Wednesday, May 25th, 2011
18

Why Do Gaga's Machinations Seem Mechanical Now?

"The innovation of Lady Gaga in the desultory days of 2007 was the difference between becoming a youth icon at 16, as Britney and her ilk did, and becoming one at 22, after a diploma from Sacred Heart and a few solid semesters at New York University—and so, presumably, with enough Freud, Marx and Gawker to understand her identity as a commodity, and what that really meant…. 'The Fame' was unmitigated fun, a likeable young trader making a killing for her personal account with crafty biography arbitrage—who knew there were inefficient markets willing to pay so much for 'shut my playboy mouth' and 'I wanna take a ride on your disco stick'?"
There's got to be a morning after.

18 Comments / Post A Comment

NinetyNine (#98)

So Lady Gaga is the Jeff Koons of pop music? That works.

HiredGoons (#603)

@NinetyNine: this.

dado (#102)

Lady Gaga is to Britney as Haley Reinhard is to Lauren Alaina.

La Cieca (#1,110)

tl; paimi.

("Too long, punched author in mouth instead.")

Tulletilsynet (#333)

Miss the old analog days when you could stop a song just by physically attacking the jukebox.

Matt (#26)

I'm still angry at all of you for not telling me she said "I'm Batman" the other night on Letterman.

Mr. B (#10,093)

Use of the word "ilk" is a pretty reliable signal that it's O.K. to stop reading.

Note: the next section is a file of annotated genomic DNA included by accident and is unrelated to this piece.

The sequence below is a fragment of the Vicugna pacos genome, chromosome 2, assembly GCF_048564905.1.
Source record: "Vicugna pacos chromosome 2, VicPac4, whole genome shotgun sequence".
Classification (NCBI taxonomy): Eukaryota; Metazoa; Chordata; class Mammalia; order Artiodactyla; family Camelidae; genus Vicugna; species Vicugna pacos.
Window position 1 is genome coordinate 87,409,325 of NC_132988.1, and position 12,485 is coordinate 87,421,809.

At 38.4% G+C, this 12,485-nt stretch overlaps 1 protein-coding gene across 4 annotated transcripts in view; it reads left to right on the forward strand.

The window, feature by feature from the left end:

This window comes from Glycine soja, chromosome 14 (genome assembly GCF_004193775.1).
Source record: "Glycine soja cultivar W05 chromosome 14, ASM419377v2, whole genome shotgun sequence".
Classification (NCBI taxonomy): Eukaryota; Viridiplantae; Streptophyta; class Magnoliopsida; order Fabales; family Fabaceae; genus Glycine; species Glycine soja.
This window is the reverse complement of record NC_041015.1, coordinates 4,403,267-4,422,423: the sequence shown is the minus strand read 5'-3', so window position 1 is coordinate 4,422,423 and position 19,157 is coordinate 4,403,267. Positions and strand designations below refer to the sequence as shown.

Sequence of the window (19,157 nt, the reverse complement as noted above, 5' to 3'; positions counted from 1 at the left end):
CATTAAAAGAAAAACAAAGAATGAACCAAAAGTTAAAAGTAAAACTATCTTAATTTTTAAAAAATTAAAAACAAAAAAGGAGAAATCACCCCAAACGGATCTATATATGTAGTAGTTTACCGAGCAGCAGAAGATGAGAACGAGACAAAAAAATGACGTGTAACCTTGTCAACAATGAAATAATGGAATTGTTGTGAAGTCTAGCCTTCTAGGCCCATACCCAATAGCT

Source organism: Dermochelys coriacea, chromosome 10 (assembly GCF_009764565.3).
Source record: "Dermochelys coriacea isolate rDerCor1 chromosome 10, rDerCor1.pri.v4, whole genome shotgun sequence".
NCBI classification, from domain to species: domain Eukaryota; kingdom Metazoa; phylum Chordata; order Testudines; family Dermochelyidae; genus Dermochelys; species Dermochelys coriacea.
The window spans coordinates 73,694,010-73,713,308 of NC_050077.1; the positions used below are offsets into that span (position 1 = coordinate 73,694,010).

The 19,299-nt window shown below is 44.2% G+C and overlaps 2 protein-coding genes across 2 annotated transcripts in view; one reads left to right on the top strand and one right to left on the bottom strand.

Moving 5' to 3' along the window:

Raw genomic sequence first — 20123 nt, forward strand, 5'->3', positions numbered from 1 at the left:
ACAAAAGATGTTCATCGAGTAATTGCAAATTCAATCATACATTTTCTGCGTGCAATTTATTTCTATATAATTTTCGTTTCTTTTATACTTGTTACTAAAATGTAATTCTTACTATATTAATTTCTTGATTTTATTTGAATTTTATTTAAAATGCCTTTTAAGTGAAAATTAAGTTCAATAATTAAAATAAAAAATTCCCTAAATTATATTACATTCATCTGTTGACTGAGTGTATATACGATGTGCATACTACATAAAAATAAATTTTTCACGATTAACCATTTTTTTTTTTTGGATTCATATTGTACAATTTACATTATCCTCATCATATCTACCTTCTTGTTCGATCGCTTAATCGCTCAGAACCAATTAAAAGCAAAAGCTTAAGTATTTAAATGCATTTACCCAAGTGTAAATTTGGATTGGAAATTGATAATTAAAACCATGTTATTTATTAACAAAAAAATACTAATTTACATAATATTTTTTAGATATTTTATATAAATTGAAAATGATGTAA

Kakapo (#2,312)

@Mr. B ? Why do we hate the word "ilk"?

Mr. B (#10,093)

@Kakapo – Have you ever heard it said aloud? It sounds retarded.

I think of it as one of those cliches used by writers with some vague notion that it makes them seem smarter than they really are; at that point I can no longer take them seriously.

sunnyciegos (#551)

@Mr. B Wait, I read the whole column, skimmed at least. I thought it was parody. Overwrought to the point of awful, but knowing. Right? Or am I reading this wrong?

Kakapo (#2,312)

@Mr. B Oh, the article was definitely insufferable. I'm just not getting the "ilk" hate.

katherine (#10,025)

@Mr. B But it doesn't even have two syllables! I thought words that writers use to sound smarter were supposed to be scary multisyllabic big words.

Team Ilk.

Mr. B (#10,093)

It's the whole phrase: "of her ilk," "of that ilk," etc. Certain cliches get under your skin, right? This one just strikes me as an overly precious archaism — the kind of thing that would appeal to someone whose idea of elevated diction comes from reading Tolkien in junior high. Another example: referring to a book that isn't the Gutenberg Bible or The Book of Kells as a "tome."

@sunnyciegos – No, I agree. Being parody doesn't make it readable.

k-rex (#2,909)

@Mr. B I've heard that word.

Mr. B (#10,093)

@k-rex The bird is the word?

CatsInBags (#3,656)

"now"

macartney (#1,889)

Or also: "What took ya'll so long?!?"

@CatsInBags Preeeeeeeeeeeeeeecisely!
I think it's great that NYU students make coked-up bets, L Ron Hubbard-style, and then actually try and carry them out but I don't like being told by otherwise sensible people that the products of those bets are worth my time.

Post a Comment